Couple starts bike shop with financing from Mercy Corps Northwest
The odds are good for Eric and Naihma Deady.
It may not seem so. The two are starting their own business, and neither has much entrepreneurial experience. They’re doing it during hard times, in a city which is among the most economically hard hit in the country. And the shop they plan to open in Sellwood is a bike shop, something not completely unheard of in Portland.
But when the Deadys open their bike shop Jan. 8, they will be doing so with the help of a $27,000 micro loan from local nonprofit Mercy Corps Northwest. And the recipients of micro loans, from Mercy Corps and a few other local agencies, appear to be defying the odds against startup companies, even in these difficult times.
They’re paying back their loans, and their businesses are surviving, despite the fact that they generally are people to whom banks won’t lend.
“For me, it’s been a 20-year-long dream building up to this day,” Eric Deady says of this week’s opening. An avid biker, he had been working as a deckhand on tugboats in recent years, training to be a pilot. But the couple has a 10-year-old daughter and a baby girl, and the prospect of Eric being away from home for long periods didn’t fit with the Deadys’ vision of the future.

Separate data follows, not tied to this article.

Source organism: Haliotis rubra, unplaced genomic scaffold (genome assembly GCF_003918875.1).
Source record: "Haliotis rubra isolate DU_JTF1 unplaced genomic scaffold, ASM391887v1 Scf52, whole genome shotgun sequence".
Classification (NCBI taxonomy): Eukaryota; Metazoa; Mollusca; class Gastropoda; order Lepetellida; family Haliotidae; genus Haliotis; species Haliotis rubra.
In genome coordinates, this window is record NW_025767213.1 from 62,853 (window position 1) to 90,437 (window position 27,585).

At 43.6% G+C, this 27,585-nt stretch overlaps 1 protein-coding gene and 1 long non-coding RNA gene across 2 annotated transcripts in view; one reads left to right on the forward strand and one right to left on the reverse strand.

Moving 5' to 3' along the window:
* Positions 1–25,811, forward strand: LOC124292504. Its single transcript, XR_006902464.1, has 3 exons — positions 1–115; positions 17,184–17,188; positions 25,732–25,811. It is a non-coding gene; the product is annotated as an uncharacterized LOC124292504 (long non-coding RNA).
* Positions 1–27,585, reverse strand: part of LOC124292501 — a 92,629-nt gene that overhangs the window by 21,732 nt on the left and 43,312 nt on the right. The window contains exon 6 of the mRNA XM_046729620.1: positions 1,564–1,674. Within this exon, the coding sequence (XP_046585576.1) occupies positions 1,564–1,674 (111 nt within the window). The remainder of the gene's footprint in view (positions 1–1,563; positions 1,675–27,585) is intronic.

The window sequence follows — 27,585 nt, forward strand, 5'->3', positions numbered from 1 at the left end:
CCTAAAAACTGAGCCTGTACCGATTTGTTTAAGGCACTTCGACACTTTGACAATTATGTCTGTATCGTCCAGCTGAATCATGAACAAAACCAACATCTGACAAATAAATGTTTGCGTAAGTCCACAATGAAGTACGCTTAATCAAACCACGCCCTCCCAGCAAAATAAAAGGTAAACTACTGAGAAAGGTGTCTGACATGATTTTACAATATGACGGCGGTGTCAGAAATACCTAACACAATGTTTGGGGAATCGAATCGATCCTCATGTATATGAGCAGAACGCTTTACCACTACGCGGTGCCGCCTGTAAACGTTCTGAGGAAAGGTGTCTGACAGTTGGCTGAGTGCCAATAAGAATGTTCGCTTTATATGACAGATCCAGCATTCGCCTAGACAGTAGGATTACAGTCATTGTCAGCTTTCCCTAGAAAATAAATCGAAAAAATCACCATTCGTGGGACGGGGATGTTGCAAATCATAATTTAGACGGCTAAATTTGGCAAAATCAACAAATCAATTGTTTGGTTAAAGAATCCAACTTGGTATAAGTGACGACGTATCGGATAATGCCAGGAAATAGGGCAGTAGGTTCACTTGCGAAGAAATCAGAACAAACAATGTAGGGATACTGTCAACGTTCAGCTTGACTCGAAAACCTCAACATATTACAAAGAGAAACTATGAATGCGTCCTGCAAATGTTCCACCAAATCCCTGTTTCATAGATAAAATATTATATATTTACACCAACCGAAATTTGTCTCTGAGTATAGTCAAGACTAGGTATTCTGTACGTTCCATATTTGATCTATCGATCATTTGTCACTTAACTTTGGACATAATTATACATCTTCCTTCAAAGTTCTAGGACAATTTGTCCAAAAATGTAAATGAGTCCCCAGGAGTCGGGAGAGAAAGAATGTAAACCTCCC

Running a bike store tailored to bike commuters, and having it located about a hundred steps from where they live, seems to both Deadys the perfect marriage of lifestyle and interests. They envision The Bike Commuter as an open space where people can learn about bike commuting and take free bike-repair classes.
But banks wouldn’t lend the Deadys money, primarily because they don’t have collateral. Mercy Corps Northwest stepped in with a micro loan, and the attached strings that help explain why the lender has a default rate on its loans of less than 6 percent.
More than just a loan
Mercy Corps Northwest, in addition to providing money, has required the Deadys to go to monthly training sessions with business consultants. The couple is learning bookkeeping and accounting and simple management practices for questions such as when to charge for small repairs, and when to provide them free of charge.
“Their primary goal is to support the business they’re funding and to create an environment of learning, so the business becomes successful,” Eric Deady says. “It isn’t just, ‘Here, let’s throw some money at you and hope for the best.’ A traditional bank, after they do all their homework and give you the money, they just want their payment.”
Every month when the Deadys send in their loan repayment check they must include a copy of their profit and loss statement for the month. “That’s their way of keeping up on how our business is doing,” Naihma says.